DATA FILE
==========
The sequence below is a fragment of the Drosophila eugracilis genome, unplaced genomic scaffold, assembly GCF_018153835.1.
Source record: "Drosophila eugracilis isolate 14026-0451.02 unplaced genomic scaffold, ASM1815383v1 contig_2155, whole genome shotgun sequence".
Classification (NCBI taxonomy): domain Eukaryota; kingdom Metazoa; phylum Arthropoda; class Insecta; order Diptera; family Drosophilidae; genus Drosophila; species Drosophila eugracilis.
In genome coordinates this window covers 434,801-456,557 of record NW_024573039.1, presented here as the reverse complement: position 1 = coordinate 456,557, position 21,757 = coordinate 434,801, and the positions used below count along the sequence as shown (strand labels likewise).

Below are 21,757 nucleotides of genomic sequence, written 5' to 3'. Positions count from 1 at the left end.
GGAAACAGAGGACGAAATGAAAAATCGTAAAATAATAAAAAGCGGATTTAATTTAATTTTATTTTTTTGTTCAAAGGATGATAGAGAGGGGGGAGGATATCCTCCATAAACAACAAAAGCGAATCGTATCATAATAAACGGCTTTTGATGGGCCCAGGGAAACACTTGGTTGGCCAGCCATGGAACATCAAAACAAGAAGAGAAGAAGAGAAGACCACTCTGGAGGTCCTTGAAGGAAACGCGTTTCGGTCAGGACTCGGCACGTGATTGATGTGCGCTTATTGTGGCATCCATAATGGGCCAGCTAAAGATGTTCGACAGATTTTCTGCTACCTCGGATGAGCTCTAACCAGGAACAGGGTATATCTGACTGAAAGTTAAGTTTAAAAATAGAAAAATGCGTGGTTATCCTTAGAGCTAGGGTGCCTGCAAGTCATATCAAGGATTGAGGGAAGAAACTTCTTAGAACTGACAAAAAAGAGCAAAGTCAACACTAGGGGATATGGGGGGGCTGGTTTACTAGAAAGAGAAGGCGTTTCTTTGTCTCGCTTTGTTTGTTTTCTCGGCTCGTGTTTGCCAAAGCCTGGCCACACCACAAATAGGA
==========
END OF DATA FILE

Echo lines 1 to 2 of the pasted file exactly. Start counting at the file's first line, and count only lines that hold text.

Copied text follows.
The sequence below is a fragment of the Drosophila eugracilis genome, unplaced genomic scaffold, assembly GCF_018153835.1.
Source record: "Drosophila eugracilis isolate 14026-0451.02 unplaced genomic scaffold, ASM1815383v1 contig_2155, whole genome shotgun sequence".